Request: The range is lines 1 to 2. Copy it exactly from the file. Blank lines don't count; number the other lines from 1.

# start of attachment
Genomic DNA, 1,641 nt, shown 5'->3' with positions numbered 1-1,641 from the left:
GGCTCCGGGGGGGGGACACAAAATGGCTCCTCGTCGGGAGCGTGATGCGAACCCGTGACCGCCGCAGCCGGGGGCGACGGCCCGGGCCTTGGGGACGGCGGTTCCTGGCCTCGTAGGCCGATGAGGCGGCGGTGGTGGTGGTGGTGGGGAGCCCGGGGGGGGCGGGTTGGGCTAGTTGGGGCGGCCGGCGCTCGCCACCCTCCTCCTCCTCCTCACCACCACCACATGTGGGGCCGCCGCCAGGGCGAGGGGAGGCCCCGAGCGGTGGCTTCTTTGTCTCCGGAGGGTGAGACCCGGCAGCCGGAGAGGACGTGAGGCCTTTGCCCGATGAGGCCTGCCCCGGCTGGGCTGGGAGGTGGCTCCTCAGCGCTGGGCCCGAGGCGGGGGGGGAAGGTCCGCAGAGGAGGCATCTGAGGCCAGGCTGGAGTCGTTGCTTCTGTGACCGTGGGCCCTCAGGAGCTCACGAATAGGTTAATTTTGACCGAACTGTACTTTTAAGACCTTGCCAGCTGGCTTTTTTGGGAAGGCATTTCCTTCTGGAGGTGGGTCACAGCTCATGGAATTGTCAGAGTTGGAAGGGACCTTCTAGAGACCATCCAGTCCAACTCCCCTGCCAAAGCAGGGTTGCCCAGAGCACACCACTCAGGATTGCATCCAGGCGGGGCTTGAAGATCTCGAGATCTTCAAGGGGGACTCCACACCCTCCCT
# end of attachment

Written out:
Genomic DNA, 1,641 nt, shown 5'->3' with positions numbered 1-1,641 from the left:
GGCTCCGGGGGGGGGACACAAAATGGCTCCTCGTCGGGAGCGTGATGCGAACCCGTGACCGCCGCAGCCGGGGGCGACGGCCCGGGCCTTGGGGACGGCGGTTCCTGGCCTCGTAGGCCGATGAGGCGGCGGTGGTGGTGGTGGTGGGGAGCCCGGGGGGGGCGGGTTGGGCTAGTTGGGGCGGCCGGCGCTCGCCACCCTCCTCCTCCTCCTCACCACCACCACATGTGGGGCCGCCGCCAGGGCGAGGGGAGGCCCCGAGCGGTGGCTTCTTTGTCTCCGGAGGGTGAGACCCGGCAGCCGGAGAGGACGTGAGGCCTTTGCCCGATGAGGCCTGCCCCGGCTGGGCTGGGAGGTGGCTCCTCAGCGCTGGGCCCGAGGCGGGGGGGGAAGGTCCGCAGAGGAGGCATCTGAGGCCAGGCTGGAGTCGTTGCTTCTGTGACCGTGGGCCCTCAGGAGCTCACGAATAGGTTAATTTTGACCGAACTGTACTTTTAAGACCTTGCCAGCTGGCTTTTTTGGGAAGGCATTTCCTTCTGGAGGTGGGTCACAGCTCATGGAATTGTCAGAGTTGGAAGGGACCTTCTAGAGACCATCCAGTCCAACTCCCCTGCCAAAGCAGGGTTGCCCAGAGCACACCACTCAGGATTGCATCCAGGCGGGGCTTGAAGATCTCGAGATCTTCAAGGGGGACTCCACACCCTCCCT